This is the first report of Phalaris Staggers in the New England I can find, despite the fact it has been grown here since M & F J White ‘Saumarez’ Armidale planted it in 1908.
Staggers occurred in similar circumstances, ie dry autumn followed by May rains and staggers appeared about a month later. The pasture was 41% fresh Phalaris 3% Sub Clover and 56% frost damaged dry Couch Grass (Cynodon dactylon) which was not eaten by sheep in the presence of fresh green Phalaris. Experiments were carried out on sheep on this plot in 1950-1953.
The death rate/recovery rate was as follows:
|Year||Affected||Recovered||Died||Did not recover|
A general conclusion was that those animals that recovered were least affected. In this case animals were maintained on the Phalaris plots constantly so recovery would not be directly related to exposure.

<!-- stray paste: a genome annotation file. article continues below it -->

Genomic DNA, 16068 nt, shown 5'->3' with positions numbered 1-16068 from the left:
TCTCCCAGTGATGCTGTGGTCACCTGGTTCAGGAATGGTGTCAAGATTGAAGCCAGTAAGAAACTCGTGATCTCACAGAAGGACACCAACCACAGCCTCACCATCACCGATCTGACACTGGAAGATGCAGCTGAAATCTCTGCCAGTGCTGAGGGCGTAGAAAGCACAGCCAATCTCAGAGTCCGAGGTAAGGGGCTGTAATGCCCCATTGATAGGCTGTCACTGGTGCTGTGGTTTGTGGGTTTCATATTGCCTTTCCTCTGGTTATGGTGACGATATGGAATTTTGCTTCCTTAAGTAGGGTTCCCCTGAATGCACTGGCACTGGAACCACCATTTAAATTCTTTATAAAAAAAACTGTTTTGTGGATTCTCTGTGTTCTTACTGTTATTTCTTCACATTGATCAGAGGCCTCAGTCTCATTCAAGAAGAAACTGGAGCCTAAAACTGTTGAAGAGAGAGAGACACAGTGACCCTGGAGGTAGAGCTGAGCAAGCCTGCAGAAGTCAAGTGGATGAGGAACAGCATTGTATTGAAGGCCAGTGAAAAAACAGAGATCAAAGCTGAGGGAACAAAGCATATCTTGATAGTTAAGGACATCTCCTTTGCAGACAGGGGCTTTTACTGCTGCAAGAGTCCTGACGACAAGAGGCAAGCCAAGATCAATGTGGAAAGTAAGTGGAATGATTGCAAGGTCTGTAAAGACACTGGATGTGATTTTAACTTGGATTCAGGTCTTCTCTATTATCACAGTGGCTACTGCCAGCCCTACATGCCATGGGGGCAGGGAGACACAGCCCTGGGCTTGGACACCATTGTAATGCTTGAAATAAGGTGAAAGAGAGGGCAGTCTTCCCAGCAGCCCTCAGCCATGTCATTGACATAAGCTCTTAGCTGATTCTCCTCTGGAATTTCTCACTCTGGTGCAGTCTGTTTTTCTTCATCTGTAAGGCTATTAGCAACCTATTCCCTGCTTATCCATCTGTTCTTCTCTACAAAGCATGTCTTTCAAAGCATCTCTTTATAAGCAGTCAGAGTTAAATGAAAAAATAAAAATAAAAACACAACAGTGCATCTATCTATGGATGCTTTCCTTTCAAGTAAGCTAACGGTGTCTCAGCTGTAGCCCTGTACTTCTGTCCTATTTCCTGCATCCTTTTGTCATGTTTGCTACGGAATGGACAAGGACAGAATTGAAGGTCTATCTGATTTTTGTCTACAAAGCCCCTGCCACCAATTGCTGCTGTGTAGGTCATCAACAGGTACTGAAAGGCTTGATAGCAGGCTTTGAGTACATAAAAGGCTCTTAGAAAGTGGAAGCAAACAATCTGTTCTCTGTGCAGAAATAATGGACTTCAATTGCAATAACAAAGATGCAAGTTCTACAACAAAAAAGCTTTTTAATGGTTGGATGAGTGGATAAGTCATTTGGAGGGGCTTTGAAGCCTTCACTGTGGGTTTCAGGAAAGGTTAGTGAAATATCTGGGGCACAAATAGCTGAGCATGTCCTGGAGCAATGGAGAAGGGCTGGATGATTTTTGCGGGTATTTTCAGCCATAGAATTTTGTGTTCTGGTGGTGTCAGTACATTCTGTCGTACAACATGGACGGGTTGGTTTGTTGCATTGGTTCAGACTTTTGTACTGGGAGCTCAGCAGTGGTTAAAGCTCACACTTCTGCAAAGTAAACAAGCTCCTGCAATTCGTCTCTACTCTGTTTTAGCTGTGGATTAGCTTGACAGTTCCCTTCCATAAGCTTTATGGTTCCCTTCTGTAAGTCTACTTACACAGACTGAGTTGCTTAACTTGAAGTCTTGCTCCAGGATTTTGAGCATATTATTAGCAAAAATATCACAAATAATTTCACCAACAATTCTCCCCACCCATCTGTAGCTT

G Green Armidale Rural Lands Protection Animal Health Ranger was at Chiswick Pastoral Research Station from 1968 to 1997 and reports that following good autumn rains in the years 1982 and 1984 following dry summers Phalaris Staggers occurred and although he removed most affected ones to a hospital paddock with no Phalaris, many died and very few recovered.
According to CA Bourke there is good experimental evidence to suggest that Phalaris incoordination syndrome is caused by the ingestion of methyl tryptamines and the beta-carbolines known to occur in the plant. He suggests the methyl tryptamines are clinically very active, but probably less persistent in their effects than the beta-carbolines. Beta-carbolines, although present in relatively small amounts may play a significant role because of their apparently cumulative and persistent neurological actively.